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Book of Job

(johb)

General Information

The Book of Job, in the Old Testament of the Bible, is a complex wisdom writing that uses a blend of prose and poetry in dramatic form to explore the perennial problem of innocent suffering and God's justice. The principal figure of the book is Job, a pious Jew afflicted with disease and stripped of all his goods. The free and imaginative transformations of the Job figure are literarily and intellectually comparable to Shakespeare's treatment of Hamlet and Goethe's use of Faust. The identity of the author, usually dated 600 - 400 BC, is completely unknown.

Throughout the drama, Job asserts his innocence of wrong, thereby rejecting the traditional view that suffering is the result of sin. The humble and patient Job who bears his sufferings as proofs of piety, however, becomes the raging and insistent Job pressing relentlessly for divine vindication in the dialogue that forms the main part of the book (chaps. 3 - 31). The argument is pursued through three cycles of speeches in which Job's three friends - Eliphaz, Bilbad, and Zophar - chide the hero and he, in answering them, challenges God. Job's final self defense and call upon the deity is answered by God's speech from a whirlwind in which Job is invited to trust in the divine omniscience and power.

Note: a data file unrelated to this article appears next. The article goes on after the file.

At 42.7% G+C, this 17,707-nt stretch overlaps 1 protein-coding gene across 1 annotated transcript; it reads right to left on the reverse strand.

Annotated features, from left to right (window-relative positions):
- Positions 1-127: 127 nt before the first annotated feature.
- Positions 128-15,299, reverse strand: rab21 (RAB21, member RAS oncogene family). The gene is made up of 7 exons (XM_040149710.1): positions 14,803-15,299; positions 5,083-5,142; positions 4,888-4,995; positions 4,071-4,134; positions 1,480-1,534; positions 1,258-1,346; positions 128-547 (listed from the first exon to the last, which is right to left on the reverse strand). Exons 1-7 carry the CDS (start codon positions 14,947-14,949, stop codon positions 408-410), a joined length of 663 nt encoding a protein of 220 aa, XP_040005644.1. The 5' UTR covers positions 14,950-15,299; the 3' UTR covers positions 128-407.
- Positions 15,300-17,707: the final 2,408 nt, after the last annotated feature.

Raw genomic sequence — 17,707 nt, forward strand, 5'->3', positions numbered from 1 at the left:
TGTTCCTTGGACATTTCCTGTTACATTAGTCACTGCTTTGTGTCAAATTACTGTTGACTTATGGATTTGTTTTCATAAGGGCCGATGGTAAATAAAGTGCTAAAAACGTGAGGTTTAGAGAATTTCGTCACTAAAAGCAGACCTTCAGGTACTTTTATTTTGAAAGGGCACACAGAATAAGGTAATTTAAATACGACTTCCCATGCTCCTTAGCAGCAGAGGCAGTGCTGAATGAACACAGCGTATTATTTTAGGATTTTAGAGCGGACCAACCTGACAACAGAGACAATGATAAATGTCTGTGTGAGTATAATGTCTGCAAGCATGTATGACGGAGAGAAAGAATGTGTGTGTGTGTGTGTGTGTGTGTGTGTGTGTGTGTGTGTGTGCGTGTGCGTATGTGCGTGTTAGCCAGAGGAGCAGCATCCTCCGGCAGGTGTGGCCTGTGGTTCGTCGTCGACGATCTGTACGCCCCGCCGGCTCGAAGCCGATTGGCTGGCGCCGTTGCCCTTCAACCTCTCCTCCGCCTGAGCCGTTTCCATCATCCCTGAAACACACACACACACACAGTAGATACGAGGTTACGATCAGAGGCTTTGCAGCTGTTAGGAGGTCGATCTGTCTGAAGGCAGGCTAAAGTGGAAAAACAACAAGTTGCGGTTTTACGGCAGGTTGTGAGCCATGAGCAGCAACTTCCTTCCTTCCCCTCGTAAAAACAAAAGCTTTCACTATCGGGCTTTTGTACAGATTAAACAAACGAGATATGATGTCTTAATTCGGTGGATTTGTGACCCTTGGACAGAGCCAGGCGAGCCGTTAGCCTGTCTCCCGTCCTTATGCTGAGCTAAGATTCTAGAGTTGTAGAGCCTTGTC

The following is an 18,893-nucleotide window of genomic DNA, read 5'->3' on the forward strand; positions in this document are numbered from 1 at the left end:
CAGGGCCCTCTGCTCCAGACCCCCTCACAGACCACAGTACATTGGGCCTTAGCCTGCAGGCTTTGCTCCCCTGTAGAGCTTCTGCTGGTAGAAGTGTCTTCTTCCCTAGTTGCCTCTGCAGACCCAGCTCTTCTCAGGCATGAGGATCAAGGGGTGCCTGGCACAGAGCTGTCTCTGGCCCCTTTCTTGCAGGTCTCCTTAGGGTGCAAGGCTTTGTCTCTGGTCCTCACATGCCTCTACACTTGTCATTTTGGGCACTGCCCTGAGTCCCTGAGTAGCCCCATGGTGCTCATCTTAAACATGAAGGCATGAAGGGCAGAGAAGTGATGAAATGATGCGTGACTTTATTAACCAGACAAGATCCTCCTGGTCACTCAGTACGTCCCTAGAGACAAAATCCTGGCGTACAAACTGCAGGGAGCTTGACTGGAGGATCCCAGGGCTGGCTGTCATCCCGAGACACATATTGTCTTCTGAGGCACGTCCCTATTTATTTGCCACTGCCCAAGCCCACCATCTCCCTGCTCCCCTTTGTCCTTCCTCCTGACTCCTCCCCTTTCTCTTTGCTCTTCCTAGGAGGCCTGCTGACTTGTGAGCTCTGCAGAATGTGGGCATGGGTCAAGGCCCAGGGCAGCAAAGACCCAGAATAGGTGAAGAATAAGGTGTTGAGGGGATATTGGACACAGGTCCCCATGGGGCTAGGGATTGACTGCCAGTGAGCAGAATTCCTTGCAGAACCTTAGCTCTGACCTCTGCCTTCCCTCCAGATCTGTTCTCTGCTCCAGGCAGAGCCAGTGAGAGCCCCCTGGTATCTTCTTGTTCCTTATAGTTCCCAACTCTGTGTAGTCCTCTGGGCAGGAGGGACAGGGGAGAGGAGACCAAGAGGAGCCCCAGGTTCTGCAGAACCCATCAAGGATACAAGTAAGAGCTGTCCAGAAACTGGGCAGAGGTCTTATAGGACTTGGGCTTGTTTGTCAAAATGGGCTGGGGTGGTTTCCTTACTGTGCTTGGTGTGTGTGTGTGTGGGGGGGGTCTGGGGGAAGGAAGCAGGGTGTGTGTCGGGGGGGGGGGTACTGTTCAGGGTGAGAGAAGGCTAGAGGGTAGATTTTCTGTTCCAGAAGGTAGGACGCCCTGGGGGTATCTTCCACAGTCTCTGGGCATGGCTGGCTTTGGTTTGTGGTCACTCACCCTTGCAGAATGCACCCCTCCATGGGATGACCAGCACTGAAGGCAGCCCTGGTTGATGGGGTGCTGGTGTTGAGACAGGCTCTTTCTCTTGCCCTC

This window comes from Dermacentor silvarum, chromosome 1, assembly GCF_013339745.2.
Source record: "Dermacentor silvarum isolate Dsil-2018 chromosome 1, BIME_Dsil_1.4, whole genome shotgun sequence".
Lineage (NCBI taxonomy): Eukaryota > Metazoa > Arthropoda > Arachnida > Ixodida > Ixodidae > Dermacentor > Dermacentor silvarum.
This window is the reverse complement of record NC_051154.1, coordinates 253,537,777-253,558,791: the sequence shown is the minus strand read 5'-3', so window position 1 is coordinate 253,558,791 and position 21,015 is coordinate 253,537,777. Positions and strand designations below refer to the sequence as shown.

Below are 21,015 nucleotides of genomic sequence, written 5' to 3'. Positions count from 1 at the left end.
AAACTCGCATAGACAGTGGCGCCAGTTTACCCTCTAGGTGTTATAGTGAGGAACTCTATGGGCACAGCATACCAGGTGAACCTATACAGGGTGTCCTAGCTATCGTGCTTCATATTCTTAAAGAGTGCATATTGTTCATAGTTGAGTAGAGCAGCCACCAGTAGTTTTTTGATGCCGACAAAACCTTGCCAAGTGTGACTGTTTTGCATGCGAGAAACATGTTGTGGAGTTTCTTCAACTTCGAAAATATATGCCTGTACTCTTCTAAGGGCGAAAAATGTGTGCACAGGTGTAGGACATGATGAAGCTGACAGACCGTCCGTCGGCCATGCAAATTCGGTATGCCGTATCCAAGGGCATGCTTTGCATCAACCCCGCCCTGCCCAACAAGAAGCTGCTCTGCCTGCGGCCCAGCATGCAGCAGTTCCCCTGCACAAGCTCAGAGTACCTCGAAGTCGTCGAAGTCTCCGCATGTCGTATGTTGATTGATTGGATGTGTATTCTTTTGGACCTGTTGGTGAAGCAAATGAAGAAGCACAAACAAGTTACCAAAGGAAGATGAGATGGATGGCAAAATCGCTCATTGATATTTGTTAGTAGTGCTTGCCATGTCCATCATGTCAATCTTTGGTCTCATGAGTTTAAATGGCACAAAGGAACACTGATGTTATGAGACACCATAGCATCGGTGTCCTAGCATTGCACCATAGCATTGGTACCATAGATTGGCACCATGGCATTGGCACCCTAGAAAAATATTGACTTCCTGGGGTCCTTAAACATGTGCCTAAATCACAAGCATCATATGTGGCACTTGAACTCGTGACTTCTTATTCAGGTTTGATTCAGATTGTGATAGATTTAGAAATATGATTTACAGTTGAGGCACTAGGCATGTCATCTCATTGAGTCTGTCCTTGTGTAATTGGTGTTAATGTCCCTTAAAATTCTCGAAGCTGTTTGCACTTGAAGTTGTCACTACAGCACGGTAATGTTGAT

This direct experience of the mysteries of God leaves Job at peace with himself. Although no final solution to the problem is offered, the author clearly rejects traditional explanations of suffering. It is a moot point whether he offers a positive answer to questions about suffering and divine justice.

The unity of the book is debated. Many interpreters assign the prologue and epilogue to an earlier or later hand, and it is widely assumed that the poem on wisdom (chap. 28) and the speeches (chaps. 32 - 37) of a fourth friend (Elihu) inserted after the dialogues were added later, because they interrupt the flow of the argument.

Norman K Gottwald

Bibliography
R Gordis, The Book of God and Man (1965); L D Johnson, Out of the Whirlwind: The Major Message of Job (1971); H Morris, Remarkable Record of Job (1988).


Book of Job

Brief Outline

  1. Prologue (1-2)
  2. Job's complaint (3)
  3. Debates between Job and three friends (4-31)
  4. Speech of Elihu (32-37)
  5. Voice of God (38-41)
  6. Job's submission and restoration (42)



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